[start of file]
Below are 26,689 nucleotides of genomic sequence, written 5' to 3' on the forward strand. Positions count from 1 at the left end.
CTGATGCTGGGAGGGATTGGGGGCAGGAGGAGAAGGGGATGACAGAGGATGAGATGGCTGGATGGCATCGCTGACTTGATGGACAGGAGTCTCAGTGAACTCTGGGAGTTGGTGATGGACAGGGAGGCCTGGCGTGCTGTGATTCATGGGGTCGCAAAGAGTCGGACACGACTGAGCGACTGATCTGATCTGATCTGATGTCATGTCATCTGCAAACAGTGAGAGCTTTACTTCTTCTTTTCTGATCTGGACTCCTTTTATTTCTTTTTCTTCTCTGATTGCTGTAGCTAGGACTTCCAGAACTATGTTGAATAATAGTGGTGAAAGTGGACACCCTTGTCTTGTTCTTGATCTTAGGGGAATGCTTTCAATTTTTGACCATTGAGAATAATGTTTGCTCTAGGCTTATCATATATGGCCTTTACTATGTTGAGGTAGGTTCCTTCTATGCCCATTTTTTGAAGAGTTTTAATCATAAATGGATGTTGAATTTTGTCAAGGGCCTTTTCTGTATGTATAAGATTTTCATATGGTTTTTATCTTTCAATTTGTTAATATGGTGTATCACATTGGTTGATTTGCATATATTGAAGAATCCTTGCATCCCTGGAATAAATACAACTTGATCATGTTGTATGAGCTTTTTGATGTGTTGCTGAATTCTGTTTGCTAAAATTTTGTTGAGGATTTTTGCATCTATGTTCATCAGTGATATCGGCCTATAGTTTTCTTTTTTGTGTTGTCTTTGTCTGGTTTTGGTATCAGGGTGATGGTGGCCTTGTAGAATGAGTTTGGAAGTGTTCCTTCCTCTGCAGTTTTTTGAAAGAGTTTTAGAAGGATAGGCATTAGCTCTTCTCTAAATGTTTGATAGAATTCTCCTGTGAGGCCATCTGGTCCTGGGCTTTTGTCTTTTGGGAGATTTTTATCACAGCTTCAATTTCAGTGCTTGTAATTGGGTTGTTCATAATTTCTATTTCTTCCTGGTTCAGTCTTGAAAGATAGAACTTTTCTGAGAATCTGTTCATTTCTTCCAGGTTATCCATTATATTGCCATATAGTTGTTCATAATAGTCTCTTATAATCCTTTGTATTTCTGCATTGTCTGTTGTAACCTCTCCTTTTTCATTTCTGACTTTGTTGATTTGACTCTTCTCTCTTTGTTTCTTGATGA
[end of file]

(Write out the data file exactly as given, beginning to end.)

Below are 26,689 nucleotides of genomic sequence, written 5' to 3' on the forward strand. Positions count from 1 at the left end.
CTGATGCTGGGAGGGATTGGGGGCAGGAGGAGAAGGGGATGACAGAGGATGAGATGGCTGGATGGCATCGCTGACTTGATGGACAGGAGTCTCAGTGAACTCTGGGAGTTGGTGATGGACAGGGAGGCCTGGCGTGCTGTGATTCATGGGGTCGCAAAGAGTCGGACACGACTGAGCGACTGATCTGATCTGATCTGATGTCATGTCATCTGCAAACAGTGAGAGCTTTACTTCTTCTTTTCTGATCTGGACTCCTTTTATTTCTTTTTCTTCTCTGATTGCTGTAGCTAGGACTTCCAGAACTATGTTGAATAATAGTGGTGAAAGTGGACACCCTTGTCTTGTTCTTGATCTTAGGGGAATGCTTTCAATTTTTGACCATTGAGAATAATGTTTGCTCTAGGCTTATCATATATGGCCTTTACTATGTTGAGGTAGGTTCCTTCTATGCCCATTTTTTGAAGAGTTTTAATCATAAATGGATGTTGAATTTTGTCAAGGGCCTTTTCTGTATGTATAAGATTTTCATATGGTTTTTATCTTTCAATTTGTTAATATGGTGTATCACATTGGTTGATTTGCATATATTGAAGAATCCTTGCATCCCTGGAATAAATACAACTTGATCATGTTGTATGAGCTTTTTGATGTGTTGCTGAATTCTGTTTGCTAAAATTTTGTTGAGGATTTTTGCATCTATGTTCATCAGTGATATCGGCCTATAGTTTTCTTTTTTGTGTTGTCTTTGTCTGGTTTTGGTATCAGGGTGATGGTGGCCTTGTAGAATGAGTTTGGAAGTGTTCCTTCCTCTGCAGTTTTTTGAAAGAGTTTTAGAAGGATAGGCATTAGCTCTTCTCTAAATGTTTGATAGAATTCTCCTGTGAGGCCATCTGGTCCTGGGCTTTTGTCTTTTGGGAGATTTTTATCACAGCTTCAATTTCAGTGCTTGTAATTGGGTTGTTCATAATTTCTATTTCTTCCTGGTTCAGTCTTGAAAGATAGAACTTTTCTGAGAATCTGTTCATTTCTTCCAGGTTATCCATTATATTGCCATATAGTTGTTCATAATAGTCTCTTATAATCCTTTGTATTTCTGCATTGTCTGTTGTAACCTCTCCTTTTTCATTTCTGACTTTGTTGATTTGACTCTTCTCTCTTTGTTTCTTGATGA